Timothy Roscoe gives a Colloquium at Pierre-and-Marie-Curie University (UPMC)

Timothy Roscoe gave a Colloquium entitled “The Trouble with Hardware” at Pierre-and-Marie-Curie University (UPMC) in Paris, France.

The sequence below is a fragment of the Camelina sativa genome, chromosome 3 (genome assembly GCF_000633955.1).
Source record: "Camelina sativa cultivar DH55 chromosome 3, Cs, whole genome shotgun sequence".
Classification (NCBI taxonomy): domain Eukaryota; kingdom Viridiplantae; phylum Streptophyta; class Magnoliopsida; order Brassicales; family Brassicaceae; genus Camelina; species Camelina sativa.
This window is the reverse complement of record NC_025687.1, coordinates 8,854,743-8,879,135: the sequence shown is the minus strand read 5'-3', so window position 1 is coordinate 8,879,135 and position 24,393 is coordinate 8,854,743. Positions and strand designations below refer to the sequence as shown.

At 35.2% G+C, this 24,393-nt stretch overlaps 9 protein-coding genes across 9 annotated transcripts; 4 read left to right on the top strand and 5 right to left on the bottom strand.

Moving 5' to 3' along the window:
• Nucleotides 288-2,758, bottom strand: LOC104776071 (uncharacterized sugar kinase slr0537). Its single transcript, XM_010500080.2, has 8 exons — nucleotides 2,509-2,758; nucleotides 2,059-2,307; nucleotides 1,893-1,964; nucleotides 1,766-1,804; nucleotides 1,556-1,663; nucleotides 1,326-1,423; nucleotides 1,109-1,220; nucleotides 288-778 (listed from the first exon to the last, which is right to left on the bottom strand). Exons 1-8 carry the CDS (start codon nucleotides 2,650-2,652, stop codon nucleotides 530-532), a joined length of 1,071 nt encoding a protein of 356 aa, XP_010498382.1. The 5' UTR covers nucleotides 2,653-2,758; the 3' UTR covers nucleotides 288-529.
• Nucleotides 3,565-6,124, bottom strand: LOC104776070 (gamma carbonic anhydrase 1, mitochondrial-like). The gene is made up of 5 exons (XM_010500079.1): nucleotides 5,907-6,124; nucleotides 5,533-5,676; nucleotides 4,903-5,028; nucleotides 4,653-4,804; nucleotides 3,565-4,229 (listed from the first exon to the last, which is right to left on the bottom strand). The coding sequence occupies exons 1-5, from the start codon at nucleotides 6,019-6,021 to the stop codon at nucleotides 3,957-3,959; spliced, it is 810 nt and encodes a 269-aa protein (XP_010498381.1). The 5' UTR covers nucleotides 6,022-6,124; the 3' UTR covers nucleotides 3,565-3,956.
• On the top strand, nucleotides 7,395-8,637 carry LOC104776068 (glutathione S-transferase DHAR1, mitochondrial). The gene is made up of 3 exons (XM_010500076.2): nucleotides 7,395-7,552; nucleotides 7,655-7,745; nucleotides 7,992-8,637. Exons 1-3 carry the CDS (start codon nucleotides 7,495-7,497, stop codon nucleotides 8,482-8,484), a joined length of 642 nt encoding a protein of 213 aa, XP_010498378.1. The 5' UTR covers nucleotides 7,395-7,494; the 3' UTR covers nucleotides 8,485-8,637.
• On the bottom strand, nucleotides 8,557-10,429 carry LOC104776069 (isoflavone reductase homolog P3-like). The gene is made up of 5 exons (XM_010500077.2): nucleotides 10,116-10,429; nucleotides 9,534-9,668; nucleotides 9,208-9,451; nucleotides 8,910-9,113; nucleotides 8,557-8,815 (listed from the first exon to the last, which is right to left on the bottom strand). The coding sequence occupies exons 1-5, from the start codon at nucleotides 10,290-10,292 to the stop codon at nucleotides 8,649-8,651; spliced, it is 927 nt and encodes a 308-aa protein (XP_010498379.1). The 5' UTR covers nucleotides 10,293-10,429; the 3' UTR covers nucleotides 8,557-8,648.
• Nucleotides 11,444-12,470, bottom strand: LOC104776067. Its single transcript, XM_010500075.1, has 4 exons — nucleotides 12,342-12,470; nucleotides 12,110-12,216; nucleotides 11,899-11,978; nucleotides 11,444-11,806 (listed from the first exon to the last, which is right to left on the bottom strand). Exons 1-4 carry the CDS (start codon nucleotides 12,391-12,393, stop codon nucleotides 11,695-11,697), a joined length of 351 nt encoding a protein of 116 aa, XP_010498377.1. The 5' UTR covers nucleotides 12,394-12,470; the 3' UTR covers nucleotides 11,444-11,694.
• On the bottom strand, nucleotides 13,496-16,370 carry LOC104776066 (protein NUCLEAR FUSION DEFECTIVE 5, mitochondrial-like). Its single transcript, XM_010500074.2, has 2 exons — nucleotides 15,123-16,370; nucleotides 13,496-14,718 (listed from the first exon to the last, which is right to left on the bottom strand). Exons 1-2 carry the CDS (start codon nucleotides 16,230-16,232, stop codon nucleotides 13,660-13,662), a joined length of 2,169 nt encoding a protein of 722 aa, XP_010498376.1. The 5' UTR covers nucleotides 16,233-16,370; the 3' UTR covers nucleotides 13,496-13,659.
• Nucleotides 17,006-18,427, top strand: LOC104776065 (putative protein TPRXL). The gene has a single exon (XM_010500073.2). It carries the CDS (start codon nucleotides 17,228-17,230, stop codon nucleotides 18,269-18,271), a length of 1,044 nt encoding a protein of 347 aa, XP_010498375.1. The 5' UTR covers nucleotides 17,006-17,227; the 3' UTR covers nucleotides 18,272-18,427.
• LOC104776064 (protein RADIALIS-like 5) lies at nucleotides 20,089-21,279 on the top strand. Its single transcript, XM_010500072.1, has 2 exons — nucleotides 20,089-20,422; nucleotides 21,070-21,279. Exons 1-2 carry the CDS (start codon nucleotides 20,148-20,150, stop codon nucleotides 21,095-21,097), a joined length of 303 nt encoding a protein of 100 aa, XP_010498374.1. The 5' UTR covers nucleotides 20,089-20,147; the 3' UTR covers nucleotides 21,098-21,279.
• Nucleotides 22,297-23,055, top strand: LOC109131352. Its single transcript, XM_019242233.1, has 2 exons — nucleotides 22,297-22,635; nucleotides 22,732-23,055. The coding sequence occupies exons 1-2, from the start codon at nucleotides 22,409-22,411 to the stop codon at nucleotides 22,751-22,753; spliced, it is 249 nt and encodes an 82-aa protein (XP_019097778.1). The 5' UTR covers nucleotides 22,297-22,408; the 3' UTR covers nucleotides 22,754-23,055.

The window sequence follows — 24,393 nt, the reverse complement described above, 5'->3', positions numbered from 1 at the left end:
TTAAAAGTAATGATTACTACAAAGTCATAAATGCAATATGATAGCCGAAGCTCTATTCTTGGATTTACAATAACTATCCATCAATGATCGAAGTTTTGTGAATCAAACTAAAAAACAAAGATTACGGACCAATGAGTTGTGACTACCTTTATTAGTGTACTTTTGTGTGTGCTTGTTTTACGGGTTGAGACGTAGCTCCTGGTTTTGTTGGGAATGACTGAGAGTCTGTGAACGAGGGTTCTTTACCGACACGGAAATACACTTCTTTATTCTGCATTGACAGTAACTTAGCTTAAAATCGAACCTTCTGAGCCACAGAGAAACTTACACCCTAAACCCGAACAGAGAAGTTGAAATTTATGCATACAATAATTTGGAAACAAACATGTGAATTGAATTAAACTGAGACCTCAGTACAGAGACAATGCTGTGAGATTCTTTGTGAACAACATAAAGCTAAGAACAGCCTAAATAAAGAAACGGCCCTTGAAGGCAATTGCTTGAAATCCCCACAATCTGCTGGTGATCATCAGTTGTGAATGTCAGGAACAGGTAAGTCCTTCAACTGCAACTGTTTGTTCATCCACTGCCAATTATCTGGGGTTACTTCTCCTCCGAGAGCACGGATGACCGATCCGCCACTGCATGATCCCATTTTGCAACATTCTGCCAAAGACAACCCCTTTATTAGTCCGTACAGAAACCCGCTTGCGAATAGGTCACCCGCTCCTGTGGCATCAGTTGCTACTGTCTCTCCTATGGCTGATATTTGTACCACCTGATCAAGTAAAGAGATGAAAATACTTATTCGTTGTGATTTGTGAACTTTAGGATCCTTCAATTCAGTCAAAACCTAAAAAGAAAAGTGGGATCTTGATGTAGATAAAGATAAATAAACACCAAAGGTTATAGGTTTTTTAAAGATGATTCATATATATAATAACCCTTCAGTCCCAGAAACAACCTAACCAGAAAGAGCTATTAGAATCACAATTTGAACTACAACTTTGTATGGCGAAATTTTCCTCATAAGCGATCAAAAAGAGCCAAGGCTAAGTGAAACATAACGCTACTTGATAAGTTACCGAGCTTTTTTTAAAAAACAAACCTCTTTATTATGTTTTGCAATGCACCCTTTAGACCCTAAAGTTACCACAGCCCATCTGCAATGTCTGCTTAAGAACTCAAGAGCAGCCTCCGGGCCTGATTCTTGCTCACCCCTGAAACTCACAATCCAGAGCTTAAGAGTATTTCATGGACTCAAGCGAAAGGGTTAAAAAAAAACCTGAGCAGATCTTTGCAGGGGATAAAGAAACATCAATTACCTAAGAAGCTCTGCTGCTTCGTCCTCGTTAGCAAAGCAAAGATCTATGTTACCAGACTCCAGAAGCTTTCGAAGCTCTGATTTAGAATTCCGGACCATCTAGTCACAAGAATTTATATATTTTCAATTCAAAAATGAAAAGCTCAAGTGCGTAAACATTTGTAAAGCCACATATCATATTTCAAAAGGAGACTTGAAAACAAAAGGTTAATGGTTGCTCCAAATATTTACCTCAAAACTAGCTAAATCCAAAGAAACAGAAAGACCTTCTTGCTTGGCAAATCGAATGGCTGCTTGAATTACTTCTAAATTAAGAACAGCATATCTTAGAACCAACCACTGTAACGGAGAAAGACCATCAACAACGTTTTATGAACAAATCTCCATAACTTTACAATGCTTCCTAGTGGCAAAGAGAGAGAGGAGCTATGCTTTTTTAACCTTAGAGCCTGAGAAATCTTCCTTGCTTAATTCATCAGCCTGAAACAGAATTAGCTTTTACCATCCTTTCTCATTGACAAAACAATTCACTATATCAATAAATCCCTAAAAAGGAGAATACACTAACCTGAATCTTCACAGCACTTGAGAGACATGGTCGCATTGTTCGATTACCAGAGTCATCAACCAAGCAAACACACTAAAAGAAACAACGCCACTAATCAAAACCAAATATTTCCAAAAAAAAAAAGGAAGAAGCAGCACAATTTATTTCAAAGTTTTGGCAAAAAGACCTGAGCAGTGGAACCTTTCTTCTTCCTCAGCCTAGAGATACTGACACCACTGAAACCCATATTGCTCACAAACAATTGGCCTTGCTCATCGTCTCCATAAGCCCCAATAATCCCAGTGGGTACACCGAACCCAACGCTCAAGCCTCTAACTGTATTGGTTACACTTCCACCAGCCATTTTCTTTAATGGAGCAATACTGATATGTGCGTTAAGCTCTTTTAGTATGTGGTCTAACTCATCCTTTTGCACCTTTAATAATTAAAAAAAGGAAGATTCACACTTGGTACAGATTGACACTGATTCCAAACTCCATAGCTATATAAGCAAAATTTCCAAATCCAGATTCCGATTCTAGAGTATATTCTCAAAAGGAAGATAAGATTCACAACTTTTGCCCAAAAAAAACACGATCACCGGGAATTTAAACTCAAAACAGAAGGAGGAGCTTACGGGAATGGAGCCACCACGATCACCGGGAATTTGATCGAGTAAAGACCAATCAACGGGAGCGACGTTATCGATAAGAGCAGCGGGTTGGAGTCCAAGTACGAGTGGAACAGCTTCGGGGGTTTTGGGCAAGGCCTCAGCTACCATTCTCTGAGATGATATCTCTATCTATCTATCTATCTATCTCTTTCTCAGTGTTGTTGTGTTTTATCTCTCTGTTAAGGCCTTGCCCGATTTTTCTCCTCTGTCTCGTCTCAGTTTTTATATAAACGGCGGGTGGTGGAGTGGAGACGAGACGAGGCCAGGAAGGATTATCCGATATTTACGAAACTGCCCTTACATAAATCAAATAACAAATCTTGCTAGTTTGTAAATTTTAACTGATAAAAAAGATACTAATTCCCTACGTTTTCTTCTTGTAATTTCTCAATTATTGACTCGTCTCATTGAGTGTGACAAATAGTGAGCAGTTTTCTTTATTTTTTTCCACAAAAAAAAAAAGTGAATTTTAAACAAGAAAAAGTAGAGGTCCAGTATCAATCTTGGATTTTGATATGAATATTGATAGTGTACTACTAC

Computer hardware, from datacenters through rackscale computing down to mobile device systems-on-chip, is increasingly easy to design. A combination of advanced CAD systems, the rise of Moore's law, and now the fall of Moore's law, has resulted in a huge diversity of hardware platforms whose complexity is immense. One downside of this is the monumental software engineering challenge in building and maintaining correct, robust, and portable systems software. This is an open secret in many pockets of industry but receives little attention in research. We ran against this problem full square (and continue to do so) while developing the Barrelfish research OS. In part of my talk I'll discuss about what can be done to address this in the design of systems software, by importing ideas from formal verification, knowledge representation, and program synthesis to the C-dominated world of low-level code. This, however, begs broader questions: given that custom hardware is getting easier to design, what should it look like to system software? How can systems researchers influence such hardware? And in an age where more corporations are building custom hardware but academia is mostly restricted to commodity systems, what can be done to conduct relevant, impactful research in this space outside of industry? I'll try and suggest some answers.